Leather care – how to care for your Titch product

Leather is skin, and just like your own skin, it needs a bit of nourishment every now and then. Luckily you don’t need to spend a fortune keeping your leather goods looking supple and healthy. Your leather product will change over time and it's natural beauty grow and age with use. Different types of leather have been prepared and treated with different materials and will age and wear differently. Knowing what kind of leather you’re using is therefore important.

At TITCH we primarily use two different types of leather: semi-aniline full-grain leather and vegetable tanned leather. I’ll go into why we choose to use these types of leather in another post, but for now I’ll focus on how to care for it. As an example, semi-aniline leather is the softer leather used in our slouchy anthracite tote while the straps are made from natural, untreated vegetable tanned leather. This leather ages beautifully, with the leather of the body developing a lovely deep colour, and the veg tan growing darker and softer with wear and exposure to the elements.

The aging of leather

The first rule applies to all types of leather. Leather does not like to be repeatedly wet and dried. The constant wetting and drying will dry out the leather and cause cracking. So try not to get your bag wet. If it does get a little rain on it, or get a drink spilled on it, or whatever the cause – just pat it down gently with a dry cloth or towel. Don’t place in the sun or near a heater to try and dry it quicker as this will accelerate the drying out and cracking process. Keep the hairdryer away!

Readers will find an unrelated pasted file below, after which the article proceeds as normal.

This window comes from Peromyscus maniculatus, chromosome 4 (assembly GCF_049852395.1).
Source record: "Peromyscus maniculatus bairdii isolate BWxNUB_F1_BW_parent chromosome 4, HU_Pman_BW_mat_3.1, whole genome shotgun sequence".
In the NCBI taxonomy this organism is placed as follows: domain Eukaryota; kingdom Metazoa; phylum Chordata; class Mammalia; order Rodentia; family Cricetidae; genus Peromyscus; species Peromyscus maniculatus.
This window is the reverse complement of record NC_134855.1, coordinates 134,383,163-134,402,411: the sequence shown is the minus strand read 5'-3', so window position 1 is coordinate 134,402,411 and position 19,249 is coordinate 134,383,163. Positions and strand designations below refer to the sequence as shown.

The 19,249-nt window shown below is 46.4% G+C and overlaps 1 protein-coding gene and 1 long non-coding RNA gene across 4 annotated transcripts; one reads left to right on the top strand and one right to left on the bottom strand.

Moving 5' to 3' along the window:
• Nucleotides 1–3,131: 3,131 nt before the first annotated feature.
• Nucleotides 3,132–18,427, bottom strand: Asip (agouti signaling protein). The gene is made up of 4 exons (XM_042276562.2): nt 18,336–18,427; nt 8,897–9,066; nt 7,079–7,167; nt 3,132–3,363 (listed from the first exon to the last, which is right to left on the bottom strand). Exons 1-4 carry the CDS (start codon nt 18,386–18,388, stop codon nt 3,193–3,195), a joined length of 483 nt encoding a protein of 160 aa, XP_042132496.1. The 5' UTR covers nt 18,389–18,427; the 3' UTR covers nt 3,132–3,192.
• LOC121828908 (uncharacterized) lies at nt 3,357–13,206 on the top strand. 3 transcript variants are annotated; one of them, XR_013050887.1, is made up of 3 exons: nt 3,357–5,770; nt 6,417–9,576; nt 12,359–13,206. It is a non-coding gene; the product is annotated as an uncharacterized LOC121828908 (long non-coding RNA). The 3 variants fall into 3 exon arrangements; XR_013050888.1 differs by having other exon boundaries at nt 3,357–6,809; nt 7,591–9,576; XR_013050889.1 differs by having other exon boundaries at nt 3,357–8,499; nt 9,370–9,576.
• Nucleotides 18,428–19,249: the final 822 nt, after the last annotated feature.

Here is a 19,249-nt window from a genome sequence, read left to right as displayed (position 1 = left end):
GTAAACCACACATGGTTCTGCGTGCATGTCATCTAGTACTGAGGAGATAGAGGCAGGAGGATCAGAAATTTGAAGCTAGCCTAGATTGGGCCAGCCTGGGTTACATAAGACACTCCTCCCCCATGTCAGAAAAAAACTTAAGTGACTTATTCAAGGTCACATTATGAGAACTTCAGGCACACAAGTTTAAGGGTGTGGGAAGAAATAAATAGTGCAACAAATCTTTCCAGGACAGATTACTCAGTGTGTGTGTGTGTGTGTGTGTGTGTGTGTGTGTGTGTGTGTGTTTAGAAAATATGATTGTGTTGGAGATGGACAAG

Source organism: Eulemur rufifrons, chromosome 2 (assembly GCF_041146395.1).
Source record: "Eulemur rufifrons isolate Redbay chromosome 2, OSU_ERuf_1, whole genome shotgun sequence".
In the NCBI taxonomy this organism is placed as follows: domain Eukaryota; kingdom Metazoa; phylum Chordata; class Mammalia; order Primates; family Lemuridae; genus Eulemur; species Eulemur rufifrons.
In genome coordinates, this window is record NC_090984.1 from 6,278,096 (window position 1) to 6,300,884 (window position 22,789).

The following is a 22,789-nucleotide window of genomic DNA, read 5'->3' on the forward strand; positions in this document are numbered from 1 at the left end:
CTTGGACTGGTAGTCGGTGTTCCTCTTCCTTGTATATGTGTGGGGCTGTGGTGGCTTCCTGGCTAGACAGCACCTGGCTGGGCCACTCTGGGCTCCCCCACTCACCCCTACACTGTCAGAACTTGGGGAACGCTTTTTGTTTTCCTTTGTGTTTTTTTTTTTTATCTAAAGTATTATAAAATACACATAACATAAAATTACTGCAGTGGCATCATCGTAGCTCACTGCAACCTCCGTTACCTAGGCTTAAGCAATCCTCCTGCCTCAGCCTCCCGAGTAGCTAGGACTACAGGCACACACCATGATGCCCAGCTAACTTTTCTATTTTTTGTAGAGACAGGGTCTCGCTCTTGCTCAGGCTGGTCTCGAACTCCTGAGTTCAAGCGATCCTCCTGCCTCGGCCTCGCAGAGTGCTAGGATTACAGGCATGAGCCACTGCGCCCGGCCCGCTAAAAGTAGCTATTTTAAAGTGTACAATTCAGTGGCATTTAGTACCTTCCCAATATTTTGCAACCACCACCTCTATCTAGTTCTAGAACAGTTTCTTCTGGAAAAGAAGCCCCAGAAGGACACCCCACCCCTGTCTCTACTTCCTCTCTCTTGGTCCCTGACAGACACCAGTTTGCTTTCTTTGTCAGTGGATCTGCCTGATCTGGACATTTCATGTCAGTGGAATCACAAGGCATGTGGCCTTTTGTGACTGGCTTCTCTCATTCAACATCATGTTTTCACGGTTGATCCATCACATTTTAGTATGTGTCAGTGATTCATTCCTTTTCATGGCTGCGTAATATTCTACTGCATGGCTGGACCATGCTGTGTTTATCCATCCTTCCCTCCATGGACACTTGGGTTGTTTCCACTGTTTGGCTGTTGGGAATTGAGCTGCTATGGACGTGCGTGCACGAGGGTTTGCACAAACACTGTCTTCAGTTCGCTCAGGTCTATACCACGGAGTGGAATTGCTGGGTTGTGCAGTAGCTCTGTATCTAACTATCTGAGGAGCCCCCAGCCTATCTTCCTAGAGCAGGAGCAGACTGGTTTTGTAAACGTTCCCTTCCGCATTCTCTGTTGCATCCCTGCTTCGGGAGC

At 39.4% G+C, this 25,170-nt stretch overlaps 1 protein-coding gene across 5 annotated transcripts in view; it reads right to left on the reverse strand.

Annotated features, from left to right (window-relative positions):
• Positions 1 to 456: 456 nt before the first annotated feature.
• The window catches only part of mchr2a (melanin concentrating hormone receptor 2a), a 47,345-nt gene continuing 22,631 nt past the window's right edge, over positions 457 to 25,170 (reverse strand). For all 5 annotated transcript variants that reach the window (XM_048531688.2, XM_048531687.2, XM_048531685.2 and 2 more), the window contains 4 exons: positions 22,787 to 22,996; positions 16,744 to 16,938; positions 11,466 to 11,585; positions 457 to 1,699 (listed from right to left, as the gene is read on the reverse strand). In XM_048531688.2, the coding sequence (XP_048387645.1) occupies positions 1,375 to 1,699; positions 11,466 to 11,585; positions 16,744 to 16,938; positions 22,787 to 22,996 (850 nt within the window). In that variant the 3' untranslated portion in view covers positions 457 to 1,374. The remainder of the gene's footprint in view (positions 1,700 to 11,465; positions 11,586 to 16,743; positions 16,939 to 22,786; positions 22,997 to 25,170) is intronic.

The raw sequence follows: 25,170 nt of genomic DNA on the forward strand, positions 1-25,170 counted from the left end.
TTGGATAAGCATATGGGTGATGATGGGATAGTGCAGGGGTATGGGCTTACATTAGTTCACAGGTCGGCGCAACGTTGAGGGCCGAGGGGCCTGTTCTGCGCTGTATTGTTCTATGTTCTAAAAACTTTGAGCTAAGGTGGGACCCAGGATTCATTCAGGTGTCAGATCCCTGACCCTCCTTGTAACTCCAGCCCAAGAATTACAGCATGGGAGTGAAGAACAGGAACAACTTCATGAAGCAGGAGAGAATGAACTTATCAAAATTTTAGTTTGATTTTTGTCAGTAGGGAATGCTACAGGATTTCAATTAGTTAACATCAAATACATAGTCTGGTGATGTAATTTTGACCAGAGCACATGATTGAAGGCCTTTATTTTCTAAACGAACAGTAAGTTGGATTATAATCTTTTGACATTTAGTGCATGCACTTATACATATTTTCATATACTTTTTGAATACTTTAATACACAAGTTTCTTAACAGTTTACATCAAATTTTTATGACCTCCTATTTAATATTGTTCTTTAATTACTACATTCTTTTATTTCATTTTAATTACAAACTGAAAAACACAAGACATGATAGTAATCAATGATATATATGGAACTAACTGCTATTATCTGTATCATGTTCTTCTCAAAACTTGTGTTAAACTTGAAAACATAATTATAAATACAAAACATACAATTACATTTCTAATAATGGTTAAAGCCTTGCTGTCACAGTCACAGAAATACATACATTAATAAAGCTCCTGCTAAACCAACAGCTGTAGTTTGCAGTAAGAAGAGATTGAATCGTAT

For dirty marks, use a slightly damp cloth. No soap, chemicals or any foreign substances.

For vegetable tanned leather, and particularly the natural colour, dirty marks are going to form part of its story. This leather is undyed and untreated. It will pick up marks from the natural grease of your skin, and it will tan and get darker with sun exposure, just like your skin. Don’t fight it. Embrace it. It will make your bag unique.

Every now and then, if you really want to do a good job preserving your leather, use a good leather conditioner, such as Renapur (you can buy it at any good shoe repair or leather specialty shop and one tub will last a lifetime). It’s really not necessary to do it more than once a year. Just apply a small amount and rub in with a soft clean cloth.

Use a good leather conditioner every now and then

For our canvas totes, you’ll need to spot clean dirty marks, avoiding wetting the leather handles. If it’s really dirty try and submerge the body of the bag in a bucket of water with washing powder or stain remover, again avoiding the handles!

For some more reading on taking care of your leather goods, see here

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Around the studio pt. 1

This past weekend I worked on a new design that I've been working on for a while. The first few months of the year has been spent restocking after a crazy Christmas season, so it’s great to get back to designing and creating new things again.

I’ve been searching for the right leather for a small tan bag. It’s clear from my collection that I’m a huge fan of black leather, but I’ve received a lot of requests for some brown pieces. And at long last I think I finally found something that I love too!